(Catch up with Part I)
It’s also possible that my introvert personality is holding me back a bit (you didn’t know that, eh? See, I’m sneaky with my little “extrovert” mask and all). I may be singing like a back-up singer because, subconsciously, I don’t want to “offend” anyone, I don’t want to step on anyone’s toes, I don’t want to put myself out there because then you might actually see ME in all my silliness and then what would I do? Aaahh, the stench of potential rejection!
It could also be habit: the result of playing one too many gigs where I am background music.
It might also be outright fear. See, I don’t have any real formal voice training — I just know how to breathe and I have perfect pitch — and therefore, maybe I’m subconsciously afraid of being seen as a poser. One of my piano students (who happens to be a fabulous, trained singer) mentioned casually she’d like to hear me perform sometime. On the one hand, I was elated, but on the other I was mortified at the thought of her hearing me caterwaul into a microphone. See? Insidious, creeping Fear.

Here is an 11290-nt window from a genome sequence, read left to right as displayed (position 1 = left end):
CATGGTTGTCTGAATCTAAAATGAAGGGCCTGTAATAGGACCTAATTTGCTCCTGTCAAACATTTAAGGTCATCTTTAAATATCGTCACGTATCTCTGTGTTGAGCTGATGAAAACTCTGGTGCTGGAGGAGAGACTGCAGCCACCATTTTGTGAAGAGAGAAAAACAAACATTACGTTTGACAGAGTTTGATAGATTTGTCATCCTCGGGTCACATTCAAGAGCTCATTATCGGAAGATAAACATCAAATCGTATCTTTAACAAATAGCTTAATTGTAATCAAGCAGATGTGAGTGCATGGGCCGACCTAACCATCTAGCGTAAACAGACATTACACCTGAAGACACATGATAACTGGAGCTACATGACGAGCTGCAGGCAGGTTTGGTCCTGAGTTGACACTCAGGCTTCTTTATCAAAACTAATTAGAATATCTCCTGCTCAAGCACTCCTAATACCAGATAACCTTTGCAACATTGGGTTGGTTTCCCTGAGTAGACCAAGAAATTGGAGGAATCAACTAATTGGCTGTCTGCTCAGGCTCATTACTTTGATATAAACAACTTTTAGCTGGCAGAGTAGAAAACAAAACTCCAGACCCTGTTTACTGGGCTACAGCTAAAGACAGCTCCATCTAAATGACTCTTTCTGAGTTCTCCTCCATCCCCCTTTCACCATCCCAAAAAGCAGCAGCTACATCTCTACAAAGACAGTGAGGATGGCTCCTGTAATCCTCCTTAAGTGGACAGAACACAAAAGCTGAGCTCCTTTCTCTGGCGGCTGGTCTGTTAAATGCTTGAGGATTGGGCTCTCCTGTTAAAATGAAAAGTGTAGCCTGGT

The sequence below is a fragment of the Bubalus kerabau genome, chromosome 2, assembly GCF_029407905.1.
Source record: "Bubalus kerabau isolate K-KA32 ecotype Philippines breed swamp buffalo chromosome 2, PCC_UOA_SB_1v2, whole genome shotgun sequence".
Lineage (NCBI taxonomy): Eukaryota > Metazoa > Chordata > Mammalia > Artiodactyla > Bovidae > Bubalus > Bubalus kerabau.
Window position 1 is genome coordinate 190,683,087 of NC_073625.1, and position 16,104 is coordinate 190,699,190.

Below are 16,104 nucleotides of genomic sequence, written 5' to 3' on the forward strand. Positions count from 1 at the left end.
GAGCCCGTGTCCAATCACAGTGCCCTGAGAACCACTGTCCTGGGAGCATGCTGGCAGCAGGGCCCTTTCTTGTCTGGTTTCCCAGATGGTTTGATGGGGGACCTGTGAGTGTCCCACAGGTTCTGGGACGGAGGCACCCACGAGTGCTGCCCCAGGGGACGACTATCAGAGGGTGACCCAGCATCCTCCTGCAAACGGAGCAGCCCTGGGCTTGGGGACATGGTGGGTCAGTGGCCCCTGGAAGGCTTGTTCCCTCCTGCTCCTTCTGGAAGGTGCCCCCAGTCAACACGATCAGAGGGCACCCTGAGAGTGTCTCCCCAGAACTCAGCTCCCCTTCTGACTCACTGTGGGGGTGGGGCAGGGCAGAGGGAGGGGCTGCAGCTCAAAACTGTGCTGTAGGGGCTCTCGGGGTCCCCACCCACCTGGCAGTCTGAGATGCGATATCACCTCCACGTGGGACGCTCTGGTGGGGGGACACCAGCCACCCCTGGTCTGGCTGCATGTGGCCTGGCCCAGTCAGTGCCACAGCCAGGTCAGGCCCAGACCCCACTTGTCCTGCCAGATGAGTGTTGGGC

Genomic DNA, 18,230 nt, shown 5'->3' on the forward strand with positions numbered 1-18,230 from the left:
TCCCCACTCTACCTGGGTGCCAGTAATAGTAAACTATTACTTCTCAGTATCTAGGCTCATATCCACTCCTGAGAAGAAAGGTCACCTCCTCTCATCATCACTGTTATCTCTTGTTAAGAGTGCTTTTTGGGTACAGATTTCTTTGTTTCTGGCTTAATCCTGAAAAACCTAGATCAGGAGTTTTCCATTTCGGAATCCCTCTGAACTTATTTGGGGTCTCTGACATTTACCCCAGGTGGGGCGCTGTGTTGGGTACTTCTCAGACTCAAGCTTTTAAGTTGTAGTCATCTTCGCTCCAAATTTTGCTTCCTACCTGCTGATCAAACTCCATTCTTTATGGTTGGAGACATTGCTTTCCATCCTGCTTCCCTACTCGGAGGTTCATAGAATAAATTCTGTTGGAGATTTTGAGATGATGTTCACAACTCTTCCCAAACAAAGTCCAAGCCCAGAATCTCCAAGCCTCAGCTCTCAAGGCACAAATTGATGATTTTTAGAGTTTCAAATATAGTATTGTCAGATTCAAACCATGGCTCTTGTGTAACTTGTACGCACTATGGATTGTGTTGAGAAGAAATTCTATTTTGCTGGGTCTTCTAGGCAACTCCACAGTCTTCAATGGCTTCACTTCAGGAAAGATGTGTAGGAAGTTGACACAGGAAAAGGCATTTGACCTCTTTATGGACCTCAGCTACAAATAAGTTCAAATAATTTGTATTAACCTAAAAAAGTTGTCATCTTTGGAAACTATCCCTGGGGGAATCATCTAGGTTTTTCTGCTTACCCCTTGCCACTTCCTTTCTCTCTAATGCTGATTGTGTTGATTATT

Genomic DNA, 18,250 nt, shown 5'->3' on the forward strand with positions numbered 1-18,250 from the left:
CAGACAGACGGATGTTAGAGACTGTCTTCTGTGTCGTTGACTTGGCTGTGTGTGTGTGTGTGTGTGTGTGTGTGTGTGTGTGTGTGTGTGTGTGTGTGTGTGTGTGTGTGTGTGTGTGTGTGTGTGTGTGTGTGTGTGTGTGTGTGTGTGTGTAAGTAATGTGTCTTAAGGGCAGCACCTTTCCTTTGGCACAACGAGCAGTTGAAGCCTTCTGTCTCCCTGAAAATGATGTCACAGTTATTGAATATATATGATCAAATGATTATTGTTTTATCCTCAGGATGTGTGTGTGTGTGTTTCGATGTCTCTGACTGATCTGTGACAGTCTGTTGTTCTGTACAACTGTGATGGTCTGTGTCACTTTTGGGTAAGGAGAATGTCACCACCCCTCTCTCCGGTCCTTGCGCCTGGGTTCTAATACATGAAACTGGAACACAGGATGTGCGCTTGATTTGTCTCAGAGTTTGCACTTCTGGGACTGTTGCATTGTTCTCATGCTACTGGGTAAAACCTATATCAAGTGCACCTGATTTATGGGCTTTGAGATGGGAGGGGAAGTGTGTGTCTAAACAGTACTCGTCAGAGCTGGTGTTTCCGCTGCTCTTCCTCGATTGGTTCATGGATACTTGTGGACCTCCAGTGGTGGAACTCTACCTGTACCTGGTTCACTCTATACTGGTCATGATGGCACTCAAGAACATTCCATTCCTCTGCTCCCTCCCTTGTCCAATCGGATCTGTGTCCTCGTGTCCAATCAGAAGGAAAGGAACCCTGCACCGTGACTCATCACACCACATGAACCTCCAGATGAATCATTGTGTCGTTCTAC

Talk about mind games, eh?
But then, why — when I’m playing an instrument I’m not particularly comfortable playing — do I suddenly become a confident crooner? Has playing an instrument with built-in devil horns tapped into my inner rockstar hooligan, my inner revolutionary? Vive Musica! Or has the electrical current just addled my brain cells?
It’s amazing what one little electric guitar can bring out in a person… Probably why they are the instrument of choice for so many musical genres today.
Either way, I think The Balrog is definitely going to be my Weapon of Mass Musication in the near future (where I am booked for my original music, mind you — I think Sparrow the Acoustic still rules on the Celtic and background music fronts). If simply picking up this Instrument of Rock forces me out of my shell enough to belt it, then it is obviously what I need to go from background to foreground. And I think we can all agree that to be any good at this little thing called ‘Performance Arts,’ one cannot spend their career standing in the wings.